The Pantanal stretching across Brazil, Bolivia, and Paraguay is considered an ecological treasure trove along with the Amazon rainforest.
But devastating fires are causing massive destruction to one of the most biodiverse regions on Earth.
According to data from the Laboratory for Environmental Satellite Applications at a Brazilian university, nearly 27 percent of the Pantanal burned down from January to October 3rd.
The LASA warns that the blazes, fueled by drought, are getting "out of control".
Brazilian National Institute for Space Research data shows the number of fires in the region between January and September this year totaled 18,259.
What's more concerning is that 8,106 fires have been reported in September alone.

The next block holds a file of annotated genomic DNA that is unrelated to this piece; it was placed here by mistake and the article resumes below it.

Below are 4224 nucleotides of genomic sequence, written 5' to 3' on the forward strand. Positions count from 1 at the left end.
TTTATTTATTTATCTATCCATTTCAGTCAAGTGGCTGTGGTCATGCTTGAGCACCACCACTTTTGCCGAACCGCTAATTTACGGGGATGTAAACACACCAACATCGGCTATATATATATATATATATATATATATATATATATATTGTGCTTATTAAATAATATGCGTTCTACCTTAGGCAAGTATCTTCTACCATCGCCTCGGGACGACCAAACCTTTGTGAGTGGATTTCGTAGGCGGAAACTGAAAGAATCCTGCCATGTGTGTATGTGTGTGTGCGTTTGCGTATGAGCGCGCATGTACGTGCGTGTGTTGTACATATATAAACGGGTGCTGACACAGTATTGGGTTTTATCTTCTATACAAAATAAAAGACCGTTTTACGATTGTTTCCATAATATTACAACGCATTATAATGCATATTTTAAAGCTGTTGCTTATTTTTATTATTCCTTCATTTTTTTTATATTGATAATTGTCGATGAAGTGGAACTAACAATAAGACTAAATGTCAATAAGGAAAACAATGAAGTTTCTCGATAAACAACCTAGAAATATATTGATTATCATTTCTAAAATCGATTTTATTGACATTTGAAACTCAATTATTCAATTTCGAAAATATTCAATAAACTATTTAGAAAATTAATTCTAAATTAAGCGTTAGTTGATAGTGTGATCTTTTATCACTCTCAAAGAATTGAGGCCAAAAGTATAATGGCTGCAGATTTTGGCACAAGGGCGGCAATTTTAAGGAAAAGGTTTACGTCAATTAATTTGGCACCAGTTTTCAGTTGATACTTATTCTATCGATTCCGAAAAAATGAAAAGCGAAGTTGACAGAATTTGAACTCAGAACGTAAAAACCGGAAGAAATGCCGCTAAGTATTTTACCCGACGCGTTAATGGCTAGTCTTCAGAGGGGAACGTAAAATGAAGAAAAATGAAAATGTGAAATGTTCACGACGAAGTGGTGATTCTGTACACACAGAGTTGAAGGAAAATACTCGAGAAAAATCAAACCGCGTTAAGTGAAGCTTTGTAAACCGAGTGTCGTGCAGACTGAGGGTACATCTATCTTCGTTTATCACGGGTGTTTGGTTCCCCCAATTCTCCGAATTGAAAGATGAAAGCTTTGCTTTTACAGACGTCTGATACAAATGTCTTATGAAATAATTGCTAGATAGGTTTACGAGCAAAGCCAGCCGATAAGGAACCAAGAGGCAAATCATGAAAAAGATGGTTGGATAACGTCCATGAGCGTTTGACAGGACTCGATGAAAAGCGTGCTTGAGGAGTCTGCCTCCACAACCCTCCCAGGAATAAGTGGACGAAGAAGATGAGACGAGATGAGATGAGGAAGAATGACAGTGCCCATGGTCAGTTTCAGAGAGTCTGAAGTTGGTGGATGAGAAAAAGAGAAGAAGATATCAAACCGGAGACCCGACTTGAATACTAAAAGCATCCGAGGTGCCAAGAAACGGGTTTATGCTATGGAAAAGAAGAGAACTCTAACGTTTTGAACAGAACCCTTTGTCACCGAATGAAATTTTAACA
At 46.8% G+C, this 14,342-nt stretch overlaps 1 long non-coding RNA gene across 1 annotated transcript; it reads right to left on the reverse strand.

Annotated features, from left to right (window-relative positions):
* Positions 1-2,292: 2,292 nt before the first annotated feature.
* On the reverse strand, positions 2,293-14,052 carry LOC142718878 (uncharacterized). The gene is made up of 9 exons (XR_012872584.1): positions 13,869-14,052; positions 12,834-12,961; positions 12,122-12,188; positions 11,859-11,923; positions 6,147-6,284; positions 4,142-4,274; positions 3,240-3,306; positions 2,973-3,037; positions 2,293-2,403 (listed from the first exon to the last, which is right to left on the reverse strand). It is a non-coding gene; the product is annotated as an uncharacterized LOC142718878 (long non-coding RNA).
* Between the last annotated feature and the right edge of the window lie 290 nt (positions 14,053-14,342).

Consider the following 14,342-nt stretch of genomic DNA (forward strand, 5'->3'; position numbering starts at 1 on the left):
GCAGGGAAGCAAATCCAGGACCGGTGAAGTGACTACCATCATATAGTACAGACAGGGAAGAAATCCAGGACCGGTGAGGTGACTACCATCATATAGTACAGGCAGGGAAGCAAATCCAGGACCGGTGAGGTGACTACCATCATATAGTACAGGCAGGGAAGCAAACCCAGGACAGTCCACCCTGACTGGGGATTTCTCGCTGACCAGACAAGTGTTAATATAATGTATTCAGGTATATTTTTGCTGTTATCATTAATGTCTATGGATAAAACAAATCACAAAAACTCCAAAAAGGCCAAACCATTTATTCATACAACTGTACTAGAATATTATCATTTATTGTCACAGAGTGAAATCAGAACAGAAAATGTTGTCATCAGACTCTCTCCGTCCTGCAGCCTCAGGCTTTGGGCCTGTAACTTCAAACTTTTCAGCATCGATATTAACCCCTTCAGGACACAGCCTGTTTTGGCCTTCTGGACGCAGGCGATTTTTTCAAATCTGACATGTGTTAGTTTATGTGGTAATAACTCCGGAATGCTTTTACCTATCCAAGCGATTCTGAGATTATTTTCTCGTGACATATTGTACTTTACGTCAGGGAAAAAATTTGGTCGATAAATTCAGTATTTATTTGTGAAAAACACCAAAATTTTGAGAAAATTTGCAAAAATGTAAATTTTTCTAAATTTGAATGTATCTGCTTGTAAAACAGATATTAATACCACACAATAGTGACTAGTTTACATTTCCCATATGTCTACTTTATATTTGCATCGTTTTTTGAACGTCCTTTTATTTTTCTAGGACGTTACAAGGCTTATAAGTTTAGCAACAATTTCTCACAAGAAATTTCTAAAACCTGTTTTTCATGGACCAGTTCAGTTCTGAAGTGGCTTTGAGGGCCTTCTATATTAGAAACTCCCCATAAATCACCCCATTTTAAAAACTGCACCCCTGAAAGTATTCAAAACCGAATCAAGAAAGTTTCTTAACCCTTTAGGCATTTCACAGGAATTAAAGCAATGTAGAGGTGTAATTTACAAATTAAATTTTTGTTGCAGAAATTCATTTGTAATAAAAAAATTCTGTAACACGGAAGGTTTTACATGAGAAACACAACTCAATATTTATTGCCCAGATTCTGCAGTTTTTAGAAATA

This is the largest monthly record since 1998, when INPE surveys began.
Reports also indicate that fires deliberately set on private land for livestock breeding are spreading to indigenous lands, causing irreversible damage.
Volunteers and veterinarians are rushing to save the wildlife.
"Everything is very burned. The trees are burned, many animals that depend on fruits and seeds will not have those resources. So, we are seeing a large migration of animals."
Amid the blazes burning with historic force, environmental activists are warning of the growing threat of climate change, calling for quick and decisive action.
Kim Jae-hee, Arirang News.